Beauty and the beast: investing in the age of the narcissist
It’s no surprise that City boys like to hit the gym – evidence suggests that good-looking execs earn more
NEWS that two more big investment banks have rediscovered the weekend by “banning” junior bankers from the office on Saturdays is another strike against the long hours culture. But no prizes for guessing where many of these displaced mini Masters of the Universe will be spending their time instead.
Want to get ahead in finance? Hit the gym, is the advice of a new academic study exploring the attitudes of male traders in a (sadly unnamed) London hedge fund towards their bodies, ageing and fitness.
It turns out that the quest for the body beautiful is all pre-occupying in Mayfair’s factories of wealth. “All the piss is about how you look,” one trader told the researchers from the British Sociological Association – hardly surprising given that so many of his colleagues assumed a link between affluence and physical activity (or at least its aesthetic by-products). Many traders admitted to dyeing their hair or “going on an intense boot camp holiday in order to ‘fix’ parts of their body”. But since it’s reputational death to admit you’ve had “work” done, this was invariably done on the quiet.
The link between good looks and financial rewards has been established for ages, with countless studies showing that better-looking (and taller) executives tend to get paid more: But lately the significance of this “beauty premium” has widened. In a paper published this month, economists at the University of Wisconsin also found a positive correlation between a company’s stock performance and their chief executives “facial geometry”.
The study, Beauty is Wealth: CEO Appearance and Shareholder Value, used a “facial attractiveness index” to value the appearance of 677 chief executives from the S&P 500. It found that shares jumped when a good-looker was appointed; and then jumped again when they made subsequent TV appearances. Disconcertingly for the less decorative of us, the study also found that Beautiful People tend to perform better in negotiations, and are more likely to land good deals.
The CEO specifically singled out in that study was Yahoo’s Marissa Mayer: an 8.45 out ten performer on the looks index, who has presided over a 150 per cent rise in Yahoo stock. Totty-followers in Britain might also cite some recent (entirely unscientific) examples. One of the biggest risers on the FTSE last year was BT, whose big-betting, Sky-baiting new CEO, Gavin Patterson, boasts the chiselled-jawed good looks of a retired footballer. Another big riser was the online grocer Ocado, where the arrival of old Smoothie Chops, Sir Stuart Rose, as chairman coincided with a transformational turn in the company’s outlook. One might also cite Thomas Cook’s remarkable share price turnaround performance under its not uncomely new CEO Harriet Green.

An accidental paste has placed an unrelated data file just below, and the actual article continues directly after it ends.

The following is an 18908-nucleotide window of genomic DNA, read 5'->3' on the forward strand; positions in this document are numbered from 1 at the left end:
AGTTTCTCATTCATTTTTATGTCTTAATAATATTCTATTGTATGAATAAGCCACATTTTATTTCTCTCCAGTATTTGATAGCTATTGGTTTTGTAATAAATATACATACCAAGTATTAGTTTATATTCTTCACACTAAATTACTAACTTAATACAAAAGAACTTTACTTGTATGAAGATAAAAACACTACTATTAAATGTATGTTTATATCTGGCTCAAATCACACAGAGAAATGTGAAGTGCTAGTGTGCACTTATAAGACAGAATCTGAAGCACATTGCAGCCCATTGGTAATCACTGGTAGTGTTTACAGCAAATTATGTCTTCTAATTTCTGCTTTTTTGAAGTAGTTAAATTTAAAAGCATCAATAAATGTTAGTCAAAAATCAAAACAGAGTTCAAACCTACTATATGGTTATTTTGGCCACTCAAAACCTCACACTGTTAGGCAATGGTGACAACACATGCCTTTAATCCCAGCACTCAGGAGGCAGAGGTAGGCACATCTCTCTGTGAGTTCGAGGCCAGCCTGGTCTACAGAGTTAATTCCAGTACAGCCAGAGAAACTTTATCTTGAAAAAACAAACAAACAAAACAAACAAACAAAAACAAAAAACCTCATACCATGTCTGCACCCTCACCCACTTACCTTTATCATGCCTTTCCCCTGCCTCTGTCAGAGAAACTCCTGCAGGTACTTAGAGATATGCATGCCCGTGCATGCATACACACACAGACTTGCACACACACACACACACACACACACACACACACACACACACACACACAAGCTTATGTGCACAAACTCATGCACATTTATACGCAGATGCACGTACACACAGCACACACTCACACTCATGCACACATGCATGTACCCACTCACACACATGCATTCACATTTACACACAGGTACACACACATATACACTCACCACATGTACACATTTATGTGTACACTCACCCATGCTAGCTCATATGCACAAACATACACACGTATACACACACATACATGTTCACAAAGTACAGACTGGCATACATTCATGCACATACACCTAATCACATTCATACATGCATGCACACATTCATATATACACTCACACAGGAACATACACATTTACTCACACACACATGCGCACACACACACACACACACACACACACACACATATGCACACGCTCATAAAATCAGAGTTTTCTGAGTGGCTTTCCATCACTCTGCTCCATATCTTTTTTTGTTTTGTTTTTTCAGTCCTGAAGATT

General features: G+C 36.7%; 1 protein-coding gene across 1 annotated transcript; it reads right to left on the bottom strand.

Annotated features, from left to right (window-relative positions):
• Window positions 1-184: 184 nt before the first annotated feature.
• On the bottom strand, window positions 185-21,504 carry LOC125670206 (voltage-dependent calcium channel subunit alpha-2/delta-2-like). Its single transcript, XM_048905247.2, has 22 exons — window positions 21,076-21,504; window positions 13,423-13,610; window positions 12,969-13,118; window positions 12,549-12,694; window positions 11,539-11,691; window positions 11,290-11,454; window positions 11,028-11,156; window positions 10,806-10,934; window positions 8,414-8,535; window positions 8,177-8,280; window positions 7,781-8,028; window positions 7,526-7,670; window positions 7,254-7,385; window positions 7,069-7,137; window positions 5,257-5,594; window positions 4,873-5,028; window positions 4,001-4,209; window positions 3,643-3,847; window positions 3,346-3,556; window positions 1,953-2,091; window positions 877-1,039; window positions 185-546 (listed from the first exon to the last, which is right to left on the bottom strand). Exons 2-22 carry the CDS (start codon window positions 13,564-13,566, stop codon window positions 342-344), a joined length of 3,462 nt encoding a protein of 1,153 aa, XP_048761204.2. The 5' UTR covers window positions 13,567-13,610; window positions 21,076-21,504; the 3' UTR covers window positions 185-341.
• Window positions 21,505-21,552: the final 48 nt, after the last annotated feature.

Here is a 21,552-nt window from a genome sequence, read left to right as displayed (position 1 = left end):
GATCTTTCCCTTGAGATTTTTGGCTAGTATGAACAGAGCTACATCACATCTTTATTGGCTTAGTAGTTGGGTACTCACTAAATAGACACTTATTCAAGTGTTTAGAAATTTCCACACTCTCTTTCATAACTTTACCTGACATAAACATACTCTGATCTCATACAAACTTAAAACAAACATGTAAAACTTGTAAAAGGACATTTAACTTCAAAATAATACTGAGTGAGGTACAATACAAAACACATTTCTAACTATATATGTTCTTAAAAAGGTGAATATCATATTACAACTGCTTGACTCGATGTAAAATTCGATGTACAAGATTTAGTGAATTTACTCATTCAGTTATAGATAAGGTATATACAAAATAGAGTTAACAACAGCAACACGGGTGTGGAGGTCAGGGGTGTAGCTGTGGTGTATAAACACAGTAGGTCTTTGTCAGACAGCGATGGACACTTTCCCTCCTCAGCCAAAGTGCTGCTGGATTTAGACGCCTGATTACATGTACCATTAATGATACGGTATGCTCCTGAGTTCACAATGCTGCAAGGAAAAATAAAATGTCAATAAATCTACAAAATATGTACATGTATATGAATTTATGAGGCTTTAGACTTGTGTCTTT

Of course, there’s no reason why shrewd management talent can’t coincide with an aesthetically-pleasing exterior. But all this focus on pulchritude is getting some corporate psychologists worried – the implication being that people overly concerned with outward appearances are also more likely to show other more alarming behaviours, such as an inflated sense of self-importance, vanity, grandiosity and omnipotence; all traits of narcissism.
The Narcissistic CEO is hardly a new concept – and, despite the negative connotations of the tag, not necessarily a bad thing for investors. On the contrary, there are countless examples of supposedly narcissistic bosses who’ve achieved great step changes – Steve Jobs being the poster boy in that department.
But the main point is that these players exist to take large bets, says Don Hambrick of Penn State University Business School, who has spent the past decade analysing the impact of narcissistic leaders on their companies. They make more acquisitions, pay a bigger premium for them, and spend more on both advertising and R&D. And the more they are feted in the media, the bigger the strategic bets they make. When these pay off, the results can be spectacular; but they can just as easily spell disaster. Either way, if a narcissist assumes control of the safe “ugly” nuts-and-bolts company you’re invested in, you’ll be in for a very different kind of ride than the one you were anticipating.
Business leaders are becoming younger (or at least want to seem younger); they’re moving between posts a lot more quickly; and we’re becoming much more interested in what they look like. It all adds up to a pretty self-engrossed business culture. That’s not great news for the cause of measured long-term investing. But, with everything to play for in a bull market, this is arguably the dare-devil narcissist boss’s time to shine.
As Warren Buffett put it: “it’s only when the tide goes out, that you get to see who’s been swimming naked”. In the meantime, you might profitably investigate sectors that cater to the vainglorious. To take a few examples, physical fitness and the measuring of it, designer clothing, cosmetic procedures and the booming executive coaching industry. With the latter, I reckon you stand to win either way. Come the bonfire, there are going to be an awful lot of bruised egos to soothe. ·